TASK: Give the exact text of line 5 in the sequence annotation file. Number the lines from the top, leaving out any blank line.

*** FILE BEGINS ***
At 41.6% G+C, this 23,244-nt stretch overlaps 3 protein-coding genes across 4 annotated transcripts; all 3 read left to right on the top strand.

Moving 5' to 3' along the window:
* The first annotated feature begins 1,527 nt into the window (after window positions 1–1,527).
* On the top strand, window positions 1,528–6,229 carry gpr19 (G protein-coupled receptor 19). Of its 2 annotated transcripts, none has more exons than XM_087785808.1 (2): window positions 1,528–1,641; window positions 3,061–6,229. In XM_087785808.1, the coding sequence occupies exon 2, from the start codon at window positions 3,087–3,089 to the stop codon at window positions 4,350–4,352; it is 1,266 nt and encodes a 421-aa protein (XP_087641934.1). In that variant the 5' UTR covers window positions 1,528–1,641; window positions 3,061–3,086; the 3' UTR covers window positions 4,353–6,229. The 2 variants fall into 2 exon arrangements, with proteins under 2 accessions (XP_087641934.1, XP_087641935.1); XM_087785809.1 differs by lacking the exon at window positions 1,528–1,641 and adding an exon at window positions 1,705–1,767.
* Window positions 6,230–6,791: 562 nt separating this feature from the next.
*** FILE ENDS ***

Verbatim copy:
* Window positions 6,230–6,791: 562 nt separating this feature from the next.